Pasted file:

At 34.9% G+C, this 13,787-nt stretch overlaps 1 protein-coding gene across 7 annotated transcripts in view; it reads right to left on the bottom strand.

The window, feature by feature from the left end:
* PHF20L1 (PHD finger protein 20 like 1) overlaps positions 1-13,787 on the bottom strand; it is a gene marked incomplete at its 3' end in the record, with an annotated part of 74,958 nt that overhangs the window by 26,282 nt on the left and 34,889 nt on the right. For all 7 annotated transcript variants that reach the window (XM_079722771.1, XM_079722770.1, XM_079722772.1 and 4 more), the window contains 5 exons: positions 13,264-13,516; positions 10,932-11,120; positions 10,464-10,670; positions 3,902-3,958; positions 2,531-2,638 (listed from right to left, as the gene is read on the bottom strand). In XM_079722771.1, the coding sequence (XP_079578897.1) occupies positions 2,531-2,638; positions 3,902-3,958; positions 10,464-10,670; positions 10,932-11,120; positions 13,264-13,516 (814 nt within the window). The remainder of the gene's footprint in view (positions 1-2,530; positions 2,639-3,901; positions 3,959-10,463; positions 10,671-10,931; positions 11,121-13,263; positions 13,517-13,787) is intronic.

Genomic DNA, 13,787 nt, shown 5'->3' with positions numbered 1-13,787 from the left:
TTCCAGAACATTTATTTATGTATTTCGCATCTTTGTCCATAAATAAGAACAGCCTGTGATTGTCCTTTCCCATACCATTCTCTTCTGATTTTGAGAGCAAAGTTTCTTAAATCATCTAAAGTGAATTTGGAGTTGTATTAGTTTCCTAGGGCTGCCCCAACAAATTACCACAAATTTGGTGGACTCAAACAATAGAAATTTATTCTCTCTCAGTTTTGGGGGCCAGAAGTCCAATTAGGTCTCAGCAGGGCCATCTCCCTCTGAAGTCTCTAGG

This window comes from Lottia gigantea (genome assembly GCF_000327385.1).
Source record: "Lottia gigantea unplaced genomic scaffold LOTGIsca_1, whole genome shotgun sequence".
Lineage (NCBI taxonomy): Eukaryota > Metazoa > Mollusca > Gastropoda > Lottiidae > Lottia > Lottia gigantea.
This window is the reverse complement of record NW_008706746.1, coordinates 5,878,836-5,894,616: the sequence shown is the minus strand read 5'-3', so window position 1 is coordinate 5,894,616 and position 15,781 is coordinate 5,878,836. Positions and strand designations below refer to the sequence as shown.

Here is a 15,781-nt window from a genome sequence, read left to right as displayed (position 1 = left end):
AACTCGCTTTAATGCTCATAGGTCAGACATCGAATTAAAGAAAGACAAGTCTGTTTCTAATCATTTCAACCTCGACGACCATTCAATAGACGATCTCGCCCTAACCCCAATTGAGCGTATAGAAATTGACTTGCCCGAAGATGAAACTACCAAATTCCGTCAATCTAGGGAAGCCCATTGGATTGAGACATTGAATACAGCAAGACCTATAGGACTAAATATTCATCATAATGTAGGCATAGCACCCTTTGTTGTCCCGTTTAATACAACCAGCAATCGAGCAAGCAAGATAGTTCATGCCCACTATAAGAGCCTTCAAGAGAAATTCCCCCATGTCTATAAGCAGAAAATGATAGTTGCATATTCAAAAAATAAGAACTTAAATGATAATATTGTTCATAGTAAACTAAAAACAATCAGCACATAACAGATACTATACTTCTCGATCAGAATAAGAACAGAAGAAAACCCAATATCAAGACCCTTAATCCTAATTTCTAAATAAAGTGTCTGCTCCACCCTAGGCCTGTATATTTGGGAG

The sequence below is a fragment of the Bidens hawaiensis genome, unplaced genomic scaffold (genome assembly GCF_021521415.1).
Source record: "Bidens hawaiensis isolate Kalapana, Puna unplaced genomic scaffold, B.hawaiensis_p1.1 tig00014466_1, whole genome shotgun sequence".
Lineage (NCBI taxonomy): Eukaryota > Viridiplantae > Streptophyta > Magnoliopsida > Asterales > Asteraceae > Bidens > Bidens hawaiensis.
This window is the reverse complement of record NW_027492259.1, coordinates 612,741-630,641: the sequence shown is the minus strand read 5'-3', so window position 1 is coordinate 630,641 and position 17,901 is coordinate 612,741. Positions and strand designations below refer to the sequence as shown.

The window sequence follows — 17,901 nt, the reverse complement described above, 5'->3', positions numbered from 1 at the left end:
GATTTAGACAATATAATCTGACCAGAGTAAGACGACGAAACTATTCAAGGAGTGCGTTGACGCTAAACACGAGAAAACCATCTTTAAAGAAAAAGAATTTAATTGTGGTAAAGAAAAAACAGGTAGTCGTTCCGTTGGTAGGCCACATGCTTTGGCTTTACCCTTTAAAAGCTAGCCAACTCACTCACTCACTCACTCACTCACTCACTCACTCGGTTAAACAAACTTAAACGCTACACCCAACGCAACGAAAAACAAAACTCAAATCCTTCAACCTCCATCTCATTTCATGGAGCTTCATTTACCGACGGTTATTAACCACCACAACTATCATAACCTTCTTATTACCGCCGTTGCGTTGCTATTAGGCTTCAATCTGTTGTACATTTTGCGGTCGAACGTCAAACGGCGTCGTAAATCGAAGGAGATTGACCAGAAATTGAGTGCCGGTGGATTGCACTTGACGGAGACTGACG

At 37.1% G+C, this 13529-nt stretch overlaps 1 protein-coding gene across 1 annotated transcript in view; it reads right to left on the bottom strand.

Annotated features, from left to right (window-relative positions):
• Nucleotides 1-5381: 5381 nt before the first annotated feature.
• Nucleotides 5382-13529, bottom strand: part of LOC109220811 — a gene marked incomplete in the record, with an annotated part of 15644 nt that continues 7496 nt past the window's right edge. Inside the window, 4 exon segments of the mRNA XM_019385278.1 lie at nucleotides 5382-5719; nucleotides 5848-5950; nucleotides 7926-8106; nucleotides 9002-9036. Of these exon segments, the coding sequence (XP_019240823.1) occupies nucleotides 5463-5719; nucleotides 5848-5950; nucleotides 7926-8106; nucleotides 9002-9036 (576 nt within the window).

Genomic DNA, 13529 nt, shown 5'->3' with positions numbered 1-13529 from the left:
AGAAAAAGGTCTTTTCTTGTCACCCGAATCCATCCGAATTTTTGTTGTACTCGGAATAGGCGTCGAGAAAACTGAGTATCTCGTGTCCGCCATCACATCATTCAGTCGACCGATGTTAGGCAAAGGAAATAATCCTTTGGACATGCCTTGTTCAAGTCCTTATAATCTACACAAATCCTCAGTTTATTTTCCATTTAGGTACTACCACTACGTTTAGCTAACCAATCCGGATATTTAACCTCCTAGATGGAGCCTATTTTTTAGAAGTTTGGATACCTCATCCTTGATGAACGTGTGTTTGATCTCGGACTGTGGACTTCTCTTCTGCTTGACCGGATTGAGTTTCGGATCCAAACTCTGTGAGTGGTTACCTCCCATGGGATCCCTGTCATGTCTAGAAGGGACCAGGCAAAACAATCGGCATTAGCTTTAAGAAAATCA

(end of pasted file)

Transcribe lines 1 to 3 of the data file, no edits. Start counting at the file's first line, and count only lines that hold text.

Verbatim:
At 34.9% G+C, this 13,787-nt stretch overlaps 1 protein-coding gene across 7 annotated transcripts in view; it reads right to left on the bottom strand.

The window, feature by feature from the left end:
* PHF20L1 (PHD finger protein 20 like 1) overlaps positions 1-13,787 on the bottom strand; it is a gene marked incomplete at its 3' end in the record, with an annotated part of 74,958 nt that overhangs the window by 26,282 nt on the left and 34,889 nt on the right. For all 7 annotated transcript variants that reach the window (XM_079722771.1, XM_079722770.1, XM_079722772.1 and 4 more), the window contains 5 exons: positions 13,264-13,516; positions 10,932-11,120; positions 10,464-10,670; positions 3,902-3,958; positions 2,531-2,638 (listed from right to left, as the gene is read on the bottom strand). In XM_079722771.1, the coding sequence (XP_079578897.1) occupies positions 2,531-2,638; positions 3,902-3,958; positions 10,464-10,670; positions 10,932-11,120; positions 13,264-13,516 (814 nt within the window). The remainder of the gene's footprint in view (positions 1-2,530; positions 2,639-3,901; positions 3,959-10,463; positions 10,671-10,931; positions 11,121-13,263; positions 13,517-13,787) is intronic.